Dickson was assigned the "remittitur" of the Aug. 2 SCSC decision in January of 2018. In the year and a half since, he has taken no action to effectuate the SCSC order. Actually, Dickson has six petitions and motions before him, three from each side. For a detailed explanation of them, see my blog post here . These are the six:

3 from DSC:
1-The Betterments suit. November 19, 2017.

2-"Motion to Establish Complex Case Designation." Dec. 27, 2017. (Relates to Betterments suit.)

3-"Motion for Clarification of Jurisdiction and for Other Relief." Mar. 23, 2018. (Asks court to settle issues DSC said were not resolved by SCSC.)

3 from TECSC/TEC:
1-Motion to dismiss Betterments suit. Dec. 15, 2017.

2-Petition for the execution of the SCSC decision and for appointment of a special master. May 8, 2018.

3-Petition for an accounting. July 11, 2018.

In all the months Dickson has had the church matter, he has held one hearing, on November 19, 2018. At that time he said he would be considering only one petition, DSC's motion for clarification of jurisdiction, of Mar. 23, 2018. He said then he would put the other five on hold for the time being.

Then, out of the blue, on March 19, 2019, Dickson set a hearing on DSC's Betterments suit, for Mar. 27. Immediately thereafter, TECSC filed its petition for a writ with the SCSC and Dickson cancelled the hearing. Now, he is resetting it for this month. He is addressing Betterments even though he said last November he would deal with clarification of jurisdiction first. Dickson has issued no decision on clarification of jurisdiction and he has given no explanation of why he is moving on to Betterments at this time.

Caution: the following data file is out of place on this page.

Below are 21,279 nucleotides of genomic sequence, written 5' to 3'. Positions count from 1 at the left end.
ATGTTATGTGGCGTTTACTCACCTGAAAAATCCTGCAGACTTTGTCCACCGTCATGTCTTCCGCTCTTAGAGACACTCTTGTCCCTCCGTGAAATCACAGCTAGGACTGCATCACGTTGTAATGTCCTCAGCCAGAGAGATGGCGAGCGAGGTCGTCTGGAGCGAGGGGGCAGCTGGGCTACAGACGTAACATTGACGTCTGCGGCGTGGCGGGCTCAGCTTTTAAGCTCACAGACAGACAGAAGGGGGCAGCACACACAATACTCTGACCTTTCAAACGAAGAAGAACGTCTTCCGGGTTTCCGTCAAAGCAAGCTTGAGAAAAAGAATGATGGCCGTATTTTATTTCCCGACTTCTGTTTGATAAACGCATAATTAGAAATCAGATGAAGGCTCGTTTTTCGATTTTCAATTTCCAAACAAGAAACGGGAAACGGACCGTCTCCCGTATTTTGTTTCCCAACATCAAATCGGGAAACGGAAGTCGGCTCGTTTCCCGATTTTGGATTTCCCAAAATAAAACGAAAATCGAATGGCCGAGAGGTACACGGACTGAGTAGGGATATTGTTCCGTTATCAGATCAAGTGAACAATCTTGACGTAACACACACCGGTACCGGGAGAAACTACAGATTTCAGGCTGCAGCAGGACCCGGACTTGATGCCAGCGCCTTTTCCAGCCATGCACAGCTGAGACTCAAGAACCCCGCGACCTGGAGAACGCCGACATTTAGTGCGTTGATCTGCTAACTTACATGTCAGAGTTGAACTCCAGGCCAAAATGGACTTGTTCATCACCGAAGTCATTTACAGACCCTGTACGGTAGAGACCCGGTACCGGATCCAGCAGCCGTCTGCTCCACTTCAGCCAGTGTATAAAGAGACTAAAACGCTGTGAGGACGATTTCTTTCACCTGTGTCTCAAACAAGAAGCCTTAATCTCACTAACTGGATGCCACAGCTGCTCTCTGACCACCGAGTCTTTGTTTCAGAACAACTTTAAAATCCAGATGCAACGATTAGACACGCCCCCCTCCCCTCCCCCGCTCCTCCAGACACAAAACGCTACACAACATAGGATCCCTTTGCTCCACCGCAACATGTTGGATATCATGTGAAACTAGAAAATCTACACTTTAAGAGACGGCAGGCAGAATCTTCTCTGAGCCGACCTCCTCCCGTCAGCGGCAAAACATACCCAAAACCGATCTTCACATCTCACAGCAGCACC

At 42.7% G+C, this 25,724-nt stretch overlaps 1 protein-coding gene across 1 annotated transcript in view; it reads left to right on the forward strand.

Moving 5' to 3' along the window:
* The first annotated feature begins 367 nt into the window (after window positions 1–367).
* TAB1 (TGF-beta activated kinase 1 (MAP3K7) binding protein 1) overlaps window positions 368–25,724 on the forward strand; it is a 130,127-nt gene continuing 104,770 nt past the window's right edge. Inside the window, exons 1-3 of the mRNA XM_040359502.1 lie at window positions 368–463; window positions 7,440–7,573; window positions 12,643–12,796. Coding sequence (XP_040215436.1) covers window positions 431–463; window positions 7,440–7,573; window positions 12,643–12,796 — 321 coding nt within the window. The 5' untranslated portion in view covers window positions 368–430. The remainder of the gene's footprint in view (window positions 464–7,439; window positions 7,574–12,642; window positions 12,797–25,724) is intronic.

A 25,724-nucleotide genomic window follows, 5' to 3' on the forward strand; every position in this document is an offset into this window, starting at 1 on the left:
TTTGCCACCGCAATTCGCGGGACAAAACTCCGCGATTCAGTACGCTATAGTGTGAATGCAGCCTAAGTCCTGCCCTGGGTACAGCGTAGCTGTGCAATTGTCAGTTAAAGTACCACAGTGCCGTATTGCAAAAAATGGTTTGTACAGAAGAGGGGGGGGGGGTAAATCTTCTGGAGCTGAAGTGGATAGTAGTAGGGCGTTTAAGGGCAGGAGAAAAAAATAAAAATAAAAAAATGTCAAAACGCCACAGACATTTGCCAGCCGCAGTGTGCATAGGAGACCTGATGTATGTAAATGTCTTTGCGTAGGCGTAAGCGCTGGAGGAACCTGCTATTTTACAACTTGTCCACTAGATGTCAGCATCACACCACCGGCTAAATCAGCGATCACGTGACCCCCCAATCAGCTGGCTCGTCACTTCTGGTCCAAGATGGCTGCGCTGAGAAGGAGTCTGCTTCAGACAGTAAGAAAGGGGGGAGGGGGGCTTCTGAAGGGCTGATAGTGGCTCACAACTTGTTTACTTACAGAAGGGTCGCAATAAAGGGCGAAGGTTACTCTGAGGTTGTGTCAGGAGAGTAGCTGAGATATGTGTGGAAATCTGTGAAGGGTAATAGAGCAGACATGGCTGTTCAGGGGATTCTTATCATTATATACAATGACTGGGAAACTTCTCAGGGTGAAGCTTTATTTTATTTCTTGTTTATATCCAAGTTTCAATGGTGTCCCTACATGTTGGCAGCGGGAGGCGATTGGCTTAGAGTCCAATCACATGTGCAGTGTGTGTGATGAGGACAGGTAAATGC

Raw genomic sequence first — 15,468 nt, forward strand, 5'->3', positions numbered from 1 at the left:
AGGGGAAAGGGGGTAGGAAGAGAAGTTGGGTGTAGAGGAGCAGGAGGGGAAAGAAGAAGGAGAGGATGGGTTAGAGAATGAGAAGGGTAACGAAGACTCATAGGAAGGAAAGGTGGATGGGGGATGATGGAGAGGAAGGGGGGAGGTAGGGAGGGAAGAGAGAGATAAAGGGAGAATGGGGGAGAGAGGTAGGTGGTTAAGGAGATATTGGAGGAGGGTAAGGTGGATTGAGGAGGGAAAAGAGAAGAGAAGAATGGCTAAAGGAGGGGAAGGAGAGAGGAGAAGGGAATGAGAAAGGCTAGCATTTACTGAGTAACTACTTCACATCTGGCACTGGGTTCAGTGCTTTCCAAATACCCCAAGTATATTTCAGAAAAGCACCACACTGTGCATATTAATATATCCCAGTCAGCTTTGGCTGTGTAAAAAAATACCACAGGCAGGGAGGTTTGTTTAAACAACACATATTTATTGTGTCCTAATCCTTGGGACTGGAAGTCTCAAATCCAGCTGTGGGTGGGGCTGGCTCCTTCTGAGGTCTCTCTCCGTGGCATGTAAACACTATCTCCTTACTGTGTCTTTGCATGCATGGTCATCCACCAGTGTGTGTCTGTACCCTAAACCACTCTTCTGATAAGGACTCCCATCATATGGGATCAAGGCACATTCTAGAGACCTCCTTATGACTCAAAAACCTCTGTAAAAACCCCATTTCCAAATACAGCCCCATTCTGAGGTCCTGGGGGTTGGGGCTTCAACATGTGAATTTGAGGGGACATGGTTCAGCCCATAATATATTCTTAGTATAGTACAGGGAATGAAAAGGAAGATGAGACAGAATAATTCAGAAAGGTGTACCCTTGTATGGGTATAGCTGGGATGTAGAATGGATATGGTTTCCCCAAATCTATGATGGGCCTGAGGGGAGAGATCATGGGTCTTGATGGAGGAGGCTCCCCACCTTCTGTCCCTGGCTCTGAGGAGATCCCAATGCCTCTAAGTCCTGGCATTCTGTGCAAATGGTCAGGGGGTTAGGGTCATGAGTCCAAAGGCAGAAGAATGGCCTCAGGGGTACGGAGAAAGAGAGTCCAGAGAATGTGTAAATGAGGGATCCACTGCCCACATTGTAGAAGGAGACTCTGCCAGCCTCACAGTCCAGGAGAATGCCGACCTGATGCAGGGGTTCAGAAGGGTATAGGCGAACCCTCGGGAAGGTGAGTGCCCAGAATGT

What is the Betterments Law?

The Betterments law is found in Title 27 of the South Carolina Code of Law. Find it here .

The first section, 27-27-10, says that after a final judgment in favor of the plaintiff in an action to recover property, the defendant is entitled to recover the full value of the improvements he made on the property.  

This provision in the law should end the suit immediately. The fact is DSC was the plaintiff in its suit against the Episcopal Church. TEC and its diocese were the defendants. This was the suit that went all the way from the circuit court to the state supreme court. The law  in 27-27-10 explicitly states only the defendant is entitled to recover the value of the improvements. Since DSC was the plaintiff and TEC/TECSC the defendant, DSC has no standing to enter a Betterments suit under the SC Code. It cannot claim reimbursements.

However, if the judge chooses to ignore this or to explain it away, we move on to section 27-27-30. It says that within 48 hours after the judgment, the defendant has to file a complaint "for so much money as the lands and tenements are so made better." DSC did not file its suit withing 48 hours after the SCSC decision of Aug. 2, 2017 nor did it list a sum of money for the improvements. The suit should be dismissed for this as well.

It seems perfectly clear to this layman that under the explicit provisions of the SC Code of Laws, DSC has no standing to enter a lawsuit under the Betterments statute. The case should be dismissed.

The Betterments Lawsuit